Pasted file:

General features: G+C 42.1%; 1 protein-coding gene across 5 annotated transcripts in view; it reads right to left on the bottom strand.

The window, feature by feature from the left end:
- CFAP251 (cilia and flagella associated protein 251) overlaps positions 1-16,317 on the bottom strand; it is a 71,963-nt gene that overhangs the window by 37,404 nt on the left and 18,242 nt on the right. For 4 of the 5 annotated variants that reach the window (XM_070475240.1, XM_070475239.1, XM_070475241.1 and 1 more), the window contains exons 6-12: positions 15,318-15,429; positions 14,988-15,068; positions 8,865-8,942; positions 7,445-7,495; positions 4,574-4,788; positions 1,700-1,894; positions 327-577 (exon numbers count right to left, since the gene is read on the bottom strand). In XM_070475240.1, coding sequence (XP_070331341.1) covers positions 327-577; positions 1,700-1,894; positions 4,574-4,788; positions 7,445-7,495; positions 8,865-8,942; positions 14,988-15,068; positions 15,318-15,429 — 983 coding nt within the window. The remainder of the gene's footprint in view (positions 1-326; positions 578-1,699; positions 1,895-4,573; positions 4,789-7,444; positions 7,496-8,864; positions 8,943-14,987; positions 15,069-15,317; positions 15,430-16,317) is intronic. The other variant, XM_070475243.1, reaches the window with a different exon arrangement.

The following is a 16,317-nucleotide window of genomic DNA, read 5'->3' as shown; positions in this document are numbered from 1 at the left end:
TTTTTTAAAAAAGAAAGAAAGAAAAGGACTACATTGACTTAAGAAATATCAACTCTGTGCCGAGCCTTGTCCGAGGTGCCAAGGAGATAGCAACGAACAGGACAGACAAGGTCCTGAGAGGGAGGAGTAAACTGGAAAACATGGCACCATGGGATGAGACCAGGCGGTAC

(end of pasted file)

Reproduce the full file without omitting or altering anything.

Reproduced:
General features: G+C 42.1%; 1 protein-coding gene across 5 annotated transcripts in view; it reads right to left on the bottom strand.

The window, feature by feature from the left end:
- CFAP251 (cilia and flagella associated protein 251) overlaps positions 1-16,317 on the bottom strand; it is a 71,963-nt gene that overhangs the window by 37,404 nt on the left and 18,242 nt on the right. For 4 of the 5 annotated variants that reach the window (XM_070475240.1, XM_070475239.1, XM_070475241.1 and 1 more), the window contains exons 6-12: positions 15,318-15,429; positions 14,988-15,068; positions 8,865-8,942; positions 7,445-7,495; positions 4,574-4,788; positions 1,700-1,894; positions 327-577 (exon numbers count right to left, since the gene is read on the bottom strand). In XM_070475240.1, coding sequence (XP_070331341.1) covers positions 327-577; positions 1,700-1,894; positions 4,574-4,788; positions 7,445-7,495; positions 8,865-8,942; positions 14,988-15,068; positions 15,318-15,429 — 983 coding nt within the window. The remainder of the gene's footprint in view (positions 1-326; positions 578-1,699; positions 1,895-4,573; positions 4,789-7,444; positions 7,496-8,864; positions 8,943-14,987; positions 15,069-15,317; positions 15,430-16,317) is intronic. The other variant, XM_070475243.1, reaches the window with a different exon arrangement.

The following is a 16,317-nucleotide window of genomic DNA, read 5'->3' as shown; positions in this document are numbered from 1 at the left end:
TTTTTTAAAAAAGAAAGAAAGAAAAGGACTACATTGACTTAAGAAATATCAACTCTGTGCCGAGCCTTGTCCGAGGTGCCAAGGAGATAGCAACGAACAGGACAGACAAGGTCCTGAGAGGGAGGAGTAAACTGGAAAACATGGCACCATGGGATGAGACCAGGCGGTAC